A perspective from Oregon’s mid-Willamette Valley

Trees wilt along North Albany Road

Written July 24th, 2018 by Hasso Hering

On Tuesday, these young trees along North Albany Road looked as though it was fall.

Some of the street trees planted along North Albany Road don’t look so hot these days. They seem to be suffering from drought and heat, and if they’re not already dead, the city is trying to keep them alive.

A reader called my attention to the sad state of many of the young trees, planted after North Albany Road was reconstructed in 2015 at a cost of $6.6 million.

The subcontractors who plant trees as part of street projects normally guarantee them for a period of time. I wondered if this was the case here.

Staci Belcastro, the city engineer, told me that the trees planted as part of this project are no longer covered by the project warranty.

“I took a look at them during my lunch hour and some of the trees do appear to be stressed, and not coping well with the hot temperatures,”she told me via email on Monday. “My understanding is Parks and Recreation staff was out earlier today to water the trees and are monitor their health.”

Those green bags at the base of the trunks suggest that if these trees can be given enough water, they may yet be saved. (hh)

12 responses to “Trees wilt along North Albany Road”

  1. Jan Filley says:

    Speaking of dying trees, why are there so many dead and dying Douglas Fir trees in North Albany. I live on the corner of Sparks and Scenic and can count more than twenty.

    • Chris says:

      Hello Jan my name is Chris and im currently training to become a arborist. In my opinion with out directly seeing the fir trees would be bore beetles unfortunately the only way to treat a tree infected with them is to WATER WATER WATER when you think you have watered them enough WATER them again. The easiest way to tell if you have them is to look for tine holes (way smaller then a wood pecker would leave) in the bark. If bore beetles are to blame a general rule of thumb is 5 holes per foot of tree any more its almost guaranteed to die unfortunately. With our super mild winters and increasing summers the bugs have not died off like they normally would instead there reproducing like crazy and killing all the trees. Corvallis is under attack by birch beetles a great portion of the birch trees in Corvallis are infected.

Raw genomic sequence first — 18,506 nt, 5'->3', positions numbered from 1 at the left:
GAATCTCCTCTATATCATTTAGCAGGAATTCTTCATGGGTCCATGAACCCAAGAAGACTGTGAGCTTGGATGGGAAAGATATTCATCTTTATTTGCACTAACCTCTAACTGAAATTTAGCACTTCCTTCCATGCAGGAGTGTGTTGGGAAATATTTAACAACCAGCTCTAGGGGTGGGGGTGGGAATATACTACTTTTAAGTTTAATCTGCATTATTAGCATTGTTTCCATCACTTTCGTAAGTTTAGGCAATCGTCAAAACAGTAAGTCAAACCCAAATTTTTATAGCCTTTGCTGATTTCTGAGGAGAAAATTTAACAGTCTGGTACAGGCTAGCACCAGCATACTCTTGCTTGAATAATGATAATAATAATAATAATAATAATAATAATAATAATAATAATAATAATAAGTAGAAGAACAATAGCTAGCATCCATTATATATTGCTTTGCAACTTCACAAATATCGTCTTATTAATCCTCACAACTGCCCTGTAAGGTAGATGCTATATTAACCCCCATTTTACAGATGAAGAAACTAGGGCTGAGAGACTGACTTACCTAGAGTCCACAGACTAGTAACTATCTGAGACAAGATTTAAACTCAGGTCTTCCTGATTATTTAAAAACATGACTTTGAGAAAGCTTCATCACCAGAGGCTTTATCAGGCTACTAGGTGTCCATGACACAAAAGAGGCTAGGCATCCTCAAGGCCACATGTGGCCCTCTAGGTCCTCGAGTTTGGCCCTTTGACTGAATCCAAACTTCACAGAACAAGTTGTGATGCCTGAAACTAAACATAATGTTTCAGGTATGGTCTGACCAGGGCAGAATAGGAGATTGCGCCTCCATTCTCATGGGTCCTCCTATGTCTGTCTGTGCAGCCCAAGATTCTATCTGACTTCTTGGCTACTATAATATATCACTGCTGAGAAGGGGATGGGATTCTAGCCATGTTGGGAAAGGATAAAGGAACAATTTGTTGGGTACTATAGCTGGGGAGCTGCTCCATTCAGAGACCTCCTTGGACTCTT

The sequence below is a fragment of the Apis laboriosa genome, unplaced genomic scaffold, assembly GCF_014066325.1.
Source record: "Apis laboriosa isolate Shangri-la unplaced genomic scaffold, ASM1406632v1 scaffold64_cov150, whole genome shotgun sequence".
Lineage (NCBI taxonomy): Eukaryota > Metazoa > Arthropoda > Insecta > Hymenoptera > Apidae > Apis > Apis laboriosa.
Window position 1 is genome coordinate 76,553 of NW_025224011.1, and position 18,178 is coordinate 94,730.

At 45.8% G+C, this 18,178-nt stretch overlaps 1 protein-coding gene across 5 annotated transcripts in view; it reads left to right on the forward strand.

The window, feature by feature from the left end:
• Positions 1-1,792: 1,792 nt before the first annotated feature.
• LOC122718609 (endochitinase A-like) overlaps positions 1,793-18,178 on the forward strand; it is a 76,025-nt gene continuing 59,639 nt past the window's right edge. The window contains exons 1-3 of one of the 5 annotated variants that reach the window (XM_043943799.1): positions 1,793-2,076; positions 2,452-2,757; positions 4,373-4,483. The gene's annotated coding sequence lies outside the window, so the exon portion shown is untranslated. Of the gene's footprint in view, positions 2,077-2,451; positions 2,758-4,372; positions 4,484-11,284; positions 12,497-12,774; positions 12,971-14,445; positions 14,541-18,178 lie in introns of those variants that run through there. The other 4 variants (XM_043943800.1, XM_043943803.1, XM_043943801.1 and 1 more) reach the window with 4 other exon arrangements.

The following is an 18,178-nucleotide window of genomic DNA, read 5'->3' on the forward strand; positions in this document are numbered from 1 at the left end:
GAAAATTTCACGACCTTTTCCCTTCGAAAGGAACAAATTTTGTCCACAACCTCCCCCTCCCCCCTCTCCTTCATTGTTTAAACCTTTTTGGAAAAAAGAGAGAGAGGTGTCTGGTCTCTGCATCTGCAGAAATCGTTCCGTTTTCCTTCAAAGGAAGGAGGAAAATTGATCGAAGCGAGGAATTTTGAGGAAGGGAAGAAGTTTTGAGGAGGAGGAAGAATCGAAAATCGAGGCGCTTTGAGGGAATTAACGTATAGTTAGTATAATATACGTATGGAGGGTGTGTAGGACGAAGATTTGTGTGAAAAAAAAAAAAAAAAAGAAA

2. Ken Horvath says:

    The trees along North Albany Road may no longer be on warranty, but what about the ones on Crocker, just South of Valley View. These were put in as part of the reconstruction of Crocker. Many look like they are already toast. No water bags for Crocker’s new trees – which I would hope are still on warranty.

    • DSimpson says:

      The trees on Crocker have a piece of pipe buried in the ground next to their trunks. I assume it is there for watering near the roots. I saw someone on an ATV with a large water tank pouring water into the pipes last week, and wondered who was paying for the watering. Unfortunately, it may be too little, too late for some of those trees as well.

  3. Penny says:

    I live just off North Albany Road. I, too, noticed the stressed trees. The reservoir bags were just added, and it may be too late for some of the trees.

  4. GregB says:

    Ahh, too little too late. i have not noticed those watering bags on the trees earlier in the summer. A lot of the trees will probably die. Too far from downtown for tender loving care, I guess. In my opinion, N Albany is not the place for beautification like that anyway.
    The fir trees dying? The Willamette Valley has been in a “drought”( or reduced rain/water) for a number of years. Fir trees are not native to the valley, so they are dying because of lack of water they need. They thrive in the coast range and the Cascade foot hills.

  5. Sandi Foster says:

    There is a lot of tree death all over the country. Too much aluminum in the rain and consequently in the dirt and water. Geo-engineering is not working well and causing disruptive weather patterns and aluminum problems worldwide. No tinfoil hat here, though they may be in great demand in the near future…

  6. tom cordier says:

    The trees in pic are not fir trees. The water bags have been used it this area for years–understanding the issue. Why bags were delayed this year seems to be an administrative lapse.

  7. tom cordier says:

    I’ll try again. Trees shown in the pic are not fir trees. Watering bags have been used in this area for years. Appears delayed bag use this year is an administrative lapse

  8. Hasso Hering says:

    Rick Barnett of the Albany Parks Department responded via email to the comments on this story:

    “Young trees throughout the city are struggling with this hot weather.

    “Jan Filley – Asks about dead and dying Douglas Firs in North Albany. Chris’s response is correct in his/her response. We have had a number of unusual weather years lately and have run across a fair amount of Douglas Fir’s damaged by beetles. They are naturally occurring but become a larger problem when trees are stressed.

    “Ken Horvath – Crocker Lane trees are under warranty. The contractor has tubes to water the roots on those. Typically we like the bags better but both work. I saw the contractor watering them last week so I know they are aware of the need to keep water on them.

    “As for the comments that it is too late for the trees on North Albany Road – I don’t think so. We will keep water on the ones that need it and I think we will be OK.”

  9. Bill Kapaun says:

    When the trees live, the City can’t seem to keep the branches trimmed back from the bike lanes, such as the Oak street “improvement” by Lowes between 9th & Queen.
    This is a bad stretch since vehicles can’t seem to stay out of the bike lanes because they try to drive straight and the road isn’t.


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